I’ve asked the Board of Supervisors to adopt a support position at our September 12th Board Meeting for Senate Bill 54 (SB 54), the California Values Act.
The Federal Administration’s decision this week to discontinue the Deferred Action for Childhood Arrivals (DACA) program in six months created a need to reach out to individuals affected by this action. Some are helping with DACA renewal paperwork. Others are offering emotional support. I feel the need to advocate for continuation of the DACA program and other supportive policies. The young people who have been accepted into the DACA program have done everything they can to be upstanding citizens. They have completed background checks, pay federal income taxes, don’t receive federal aid, and are contributing to our economy. They should be recognized for their hard work rather than sanctioned and punished.
California has been a shining light through the fog of fear and intimidation from federal policies. In Yolo County the Board of Supervisors unanimously passed a resolution reiterating our shared values of serving as a safe and welcoming community to all, regardless of immigration status. We are working to understand how we can better serve the farmworkers supporting the agriculture industry in Yolo County.
Another important step we can take together is to support statewide efforts to protect our community members, such as with Senate Bill 54 (DeLeon) that will make it clear that California law enforcement focuses on public safety, and not criminalizing those whose only crime is their documentation status.
The California Values Act (SB 54):
Prohibits local law enforcement from sharing information or investing time and resources in federal immigration enforcement efforts;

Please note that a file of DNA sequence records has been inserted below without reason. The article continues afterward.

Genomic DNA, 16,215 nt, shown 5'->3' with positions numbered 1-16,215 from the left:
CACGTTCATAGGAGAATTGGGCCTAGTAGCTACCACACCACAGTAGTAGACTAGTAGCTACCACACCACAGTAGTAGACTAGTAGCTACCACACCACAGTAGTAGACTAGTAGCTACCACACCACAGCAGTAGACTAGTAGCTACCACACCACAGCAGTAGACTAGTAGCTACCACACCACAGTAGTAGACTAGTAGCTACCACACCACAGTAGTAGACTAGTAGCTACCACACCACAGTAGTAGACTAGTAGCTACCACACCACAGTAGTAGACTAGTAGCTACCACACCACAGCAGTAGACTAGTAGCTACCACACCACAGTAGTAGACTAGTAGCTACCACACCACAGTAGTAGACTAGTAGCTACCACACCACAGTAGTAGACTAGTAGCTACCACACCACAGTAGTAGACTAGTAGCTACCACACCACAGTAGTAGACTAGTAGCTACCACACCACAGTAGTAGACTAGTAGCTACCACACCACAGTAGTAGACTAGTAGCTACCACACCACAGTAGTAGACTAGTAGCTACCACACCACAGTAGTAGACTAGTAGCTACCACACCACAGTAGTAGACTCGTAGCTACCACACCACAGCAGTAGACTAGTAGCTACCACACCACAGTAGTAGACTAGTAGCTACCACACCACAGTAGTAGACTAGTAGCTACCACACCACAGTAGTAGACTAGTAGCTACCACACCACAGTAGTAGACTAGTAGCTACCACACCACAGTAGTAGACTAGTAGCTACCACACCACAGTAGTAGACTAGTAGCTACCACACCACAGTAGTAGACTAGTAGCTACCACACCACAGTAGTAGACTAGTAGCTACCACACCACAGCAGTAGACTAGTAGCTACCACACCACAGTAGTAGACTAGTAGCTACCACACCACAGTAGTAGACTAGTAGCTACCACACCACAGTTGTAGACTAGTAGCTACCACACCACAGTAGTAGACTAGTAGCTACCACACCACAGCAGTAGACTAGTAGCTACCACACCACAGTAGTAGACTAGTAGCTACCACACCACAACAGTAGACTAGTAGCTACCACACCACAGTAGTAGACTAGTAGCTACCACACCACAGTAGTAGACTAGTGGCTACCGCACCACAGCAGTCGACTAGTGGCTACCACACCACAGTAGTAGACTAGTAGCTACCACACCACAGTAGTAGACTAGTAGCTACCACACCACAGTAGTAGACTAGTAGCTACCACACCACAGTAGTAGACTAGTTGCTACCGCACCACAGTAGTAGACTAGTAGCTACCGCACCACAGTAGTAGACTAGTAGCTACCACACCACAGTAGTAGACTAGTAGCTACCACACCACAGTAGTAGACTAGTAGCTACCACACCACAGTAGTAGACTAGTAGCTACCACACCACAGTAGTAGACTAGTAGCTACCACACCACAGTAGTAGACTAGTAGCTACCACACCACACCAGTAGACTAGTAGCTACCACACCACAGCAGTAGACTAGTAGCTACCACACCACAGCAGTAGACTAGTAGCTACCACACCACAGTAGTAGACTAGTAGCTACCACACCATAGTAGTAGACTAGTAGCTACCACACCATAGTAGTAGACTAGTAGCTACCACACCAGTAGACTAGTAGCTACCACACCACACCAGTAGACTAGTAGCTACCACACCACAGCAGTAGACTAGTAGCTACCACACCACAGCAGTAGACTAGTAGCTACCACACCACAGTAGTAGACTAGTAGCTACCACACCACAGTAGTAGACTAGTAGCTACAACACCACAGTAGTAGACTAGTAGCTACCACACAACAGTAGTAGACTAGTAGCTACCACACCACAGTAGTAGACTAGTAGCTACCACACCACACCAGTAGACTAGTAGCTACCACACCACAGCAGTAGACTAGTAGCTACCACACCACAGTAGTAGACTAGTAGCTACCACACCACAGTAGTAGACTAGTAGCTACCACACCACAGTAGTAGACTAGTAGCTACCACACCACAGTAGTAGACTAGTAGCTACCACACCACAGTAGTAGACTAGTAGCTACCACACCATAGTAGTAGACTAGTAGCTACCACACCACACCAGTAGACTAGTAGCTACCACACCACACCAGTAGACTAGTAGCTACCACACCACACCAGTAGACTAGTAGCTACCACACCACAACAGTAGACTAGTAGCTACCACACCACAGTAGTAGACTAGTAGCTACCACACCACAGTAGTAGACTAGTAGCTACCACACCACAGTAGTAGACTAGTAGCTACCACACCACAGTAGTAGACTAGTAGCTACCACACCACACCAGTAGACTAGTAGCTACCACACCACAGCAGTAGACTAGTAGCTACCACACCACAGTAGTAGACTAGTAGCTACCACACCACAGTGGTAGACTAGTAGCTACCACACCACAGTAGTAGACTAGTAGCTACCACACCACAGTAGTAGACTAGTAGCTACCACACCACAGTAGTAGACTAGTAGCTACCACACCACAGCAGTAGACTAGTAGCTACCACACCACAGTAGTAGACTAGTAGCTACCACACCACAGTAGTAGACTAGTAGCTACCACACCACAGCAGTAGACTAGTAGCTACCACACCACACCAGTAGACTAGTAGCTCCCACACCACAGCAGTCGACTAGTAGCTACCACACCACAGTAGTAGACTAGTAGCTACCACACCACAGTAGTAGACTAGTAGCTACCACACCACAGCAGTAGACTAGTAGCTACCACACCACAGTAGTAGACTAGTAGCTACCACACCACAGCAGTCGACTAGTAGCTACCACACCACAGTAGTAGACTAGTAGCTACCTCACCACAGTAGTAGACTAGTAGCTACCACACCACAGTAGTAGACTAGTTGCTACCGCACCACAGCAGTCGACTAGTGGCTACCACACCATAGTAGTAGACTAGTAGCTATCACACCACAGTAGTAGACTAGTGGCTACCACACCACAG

Prohibits transfer of an individual to federal immigration authorities for immigration enforcement unless a judicial warrant or probable cause determination is provided;
Allows local law enforcement to continue to coordinate with federal agencies for suspected criminal offenses when the primary purpose is not immigration enforcement;
Requires reporting of any joint law enforcement activities to the California Department of Justice; and
Limits assistance to immigration enforcement at public schools, libraries, public health facilities, courthouses, and shelters to keep these facilities safe and assessable to all residents.
As we affirmed in our Safe and Welcoming Community Resolution, we “will continue to promote the health and safety of residents through professional interactions by law enforcement with county residents without regard to immigration status.” Let’s encourage other communities in California to do the same through support of SB 54.
I encourage you to share your thoughts and viewpoints on this matter with the Board of Supervisors by emailing myself and my colleagues directly, or firstname.lastname@example.org.
The Board meets at 625 Court Street, Room 204, Woodland, CA on September 12, 2017. If you have any questions or feedback on this topic, please contact myself or Tara Thronson at email@example.com.
In shared service,